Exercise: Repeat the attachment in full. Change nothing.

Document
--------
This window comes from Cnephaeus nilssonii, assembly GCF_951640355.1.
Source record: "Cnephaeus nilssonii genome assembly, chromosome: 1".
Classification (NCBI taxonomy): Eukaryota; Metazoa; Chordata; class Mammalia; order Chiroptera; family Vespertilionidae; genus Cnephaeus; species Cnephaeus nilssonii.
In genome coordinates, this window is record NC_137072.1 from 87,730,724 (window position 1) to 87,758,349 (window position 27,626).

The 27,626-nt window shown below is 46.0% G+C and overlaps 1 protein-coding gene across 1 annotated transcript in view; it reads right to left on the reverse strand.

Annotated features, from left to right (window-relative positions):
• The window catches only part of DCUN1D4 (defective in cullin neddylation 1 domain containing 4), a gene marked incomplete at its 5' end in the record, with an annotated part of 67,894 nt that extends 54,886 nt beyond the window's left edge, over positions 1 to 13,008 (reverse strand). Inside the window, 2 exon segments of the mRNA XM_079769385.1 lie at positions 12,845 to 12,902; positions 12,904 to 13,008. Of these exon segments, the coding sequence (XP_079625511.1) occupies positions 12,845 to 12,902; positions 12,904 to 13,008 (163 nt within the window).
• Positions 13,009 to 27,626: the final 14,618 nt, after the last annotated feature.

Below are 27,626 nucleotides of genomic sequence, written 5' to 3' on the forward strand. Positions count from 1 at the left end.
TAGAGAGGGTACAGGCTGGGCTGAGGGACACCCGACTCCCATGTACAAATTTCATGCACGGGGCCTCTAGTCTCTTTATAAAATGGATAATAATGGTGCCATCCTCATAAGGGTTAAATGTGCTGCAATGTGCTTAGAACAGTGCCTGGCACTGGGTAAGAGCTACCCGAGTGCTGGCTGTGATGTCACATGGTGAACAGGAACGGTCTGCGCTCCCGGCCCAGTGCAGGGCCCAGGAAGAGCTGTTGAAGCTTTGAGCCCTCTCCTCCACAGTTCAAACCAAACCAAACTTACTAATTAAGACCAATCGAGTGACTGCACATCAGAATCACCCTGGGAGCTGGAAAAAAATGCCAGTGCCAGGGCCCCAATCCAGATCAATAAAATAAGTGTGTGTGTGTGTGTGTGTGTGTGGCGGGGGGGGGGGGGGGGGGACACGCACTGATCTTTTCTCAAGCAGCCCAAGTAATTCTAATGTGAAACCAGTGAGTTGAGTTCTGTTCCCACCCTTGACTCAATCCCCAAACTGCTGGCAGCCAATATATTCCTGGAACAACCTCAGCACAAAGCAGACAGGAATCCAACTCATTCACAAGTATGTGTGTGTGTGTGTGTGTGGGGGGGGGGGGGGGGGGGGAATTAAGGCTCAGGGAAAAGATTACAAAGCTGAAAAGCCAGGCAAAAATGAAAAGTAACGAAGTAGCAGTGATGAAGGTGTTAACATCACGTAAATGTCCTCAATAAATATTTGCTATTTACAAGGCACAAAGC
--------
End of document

This window comes from Cnephaeus nilssonii, assembly GCF_951640355.1.
Source record: "Cnephaeus nilssonii genome assembly, chromosome: 1".
Classification (NCBI taxonomy): Eukaryota; Metazoa; Chordata; class Mammalia; order Chiroptera; family Vespertilionidae; genus Cnephaeus; species Cnephaeus nilssonii.
In genome coordinates, this window is record NC_137072.1 from 87,730,724 (window position 1) to 87,758,349 (window position 27,626).

The 27,626-nt window shown below is 46.0% G+C and overlaps 1 protein-coding gene across 1 annotated transcript in view; it reads right to left on the reverse strand.

Annotated features, from left to right (window-relative positions):
• The window catches only part of DCUN1D4 (defective in cullin neddylation 1 domain containing 4), a gene marked incomplete at its 5' end in the record, with an annotated part of 67,894 nt that extends 54,886 nt beyond the window's left edge, over positions 1 to 13,008 (reverse strand). Inside the window, 2 exon segments of the mRNA XM_079769385.1 lie at positions 12,845 to 12,902; positions 12,904 to 13,008. Of these exon segments, the coding sequence (XP_079625511.1) occupies positions 12,845 to 12,902; positions 12,904 to 13,008 (163 nt within the window).
• Positions 13,009 to 27,626: the final 14,618 nt, after the last annotated feature.

Below are 27,626 nucleotides of genomic sequence, written 5' to 3' on the forward strand. Positions count from 1 at the left end.
TAGAGAGGGTACAGGCTGGGCTGAGGGACACCCGACTCCCATGTACAAATTTCATGCACGGGGCCTCTAGTCTCTTTATAAAATGGATAATAATGGTGCCATCCTCATAAGGGTTAAATGTGCTGCAATGTGCTTAGAACAGTGCCTGGCACTGGGTAAGAGCTACCCGAGTGCTGGCTGTGATGTCACATGGTGAACAGGAACGGTCTGCGCTCCCGGCCCAGTGCAGGGCCCAGGAAGAGCTGTTGAAGCTTTGAGCCCTCTCCTCCACAGTTCAAACCAAACCAAACTTACTAATTAAGACCAATCGAGTGACTGCACATCAGAATCACCCTGGGAGCTGGAAAAAAATGCCAGTGCCAGGGCCCCAATCCAGATCAATAAAATAAGTGTGTGTGTGTGTGTGTGTGTGTGGCGGGGGGGGGGGGGGGGGGACACGCACTGATCTTTTCTCAAGCAGCCCAAGTAATTCTAATGTGAAACCAGTGAGTTGAGTTCTGTTCCCACCCTTGACTCAATCCCCAAACTGCTGGCAGCCAATATATTCCTGGAACAACCTCAGCACAAAGCAGACAGGAATCCAACTCATTCACAAGTATGTGTGTGTGTGTGTGTGTGGGGGGGGGGGGGGGGGGGGAATTAAGGCTCAGGGAAAAGATTACAAAGCTGAAAAGCCAGGCAAAAATGAAAAGTAACGAAGTAGCAGTGATGAAGGTGTTAACATCACGTAAATGTCCTCAATAAATATTTGCTATTTACAAGGCACAAAGC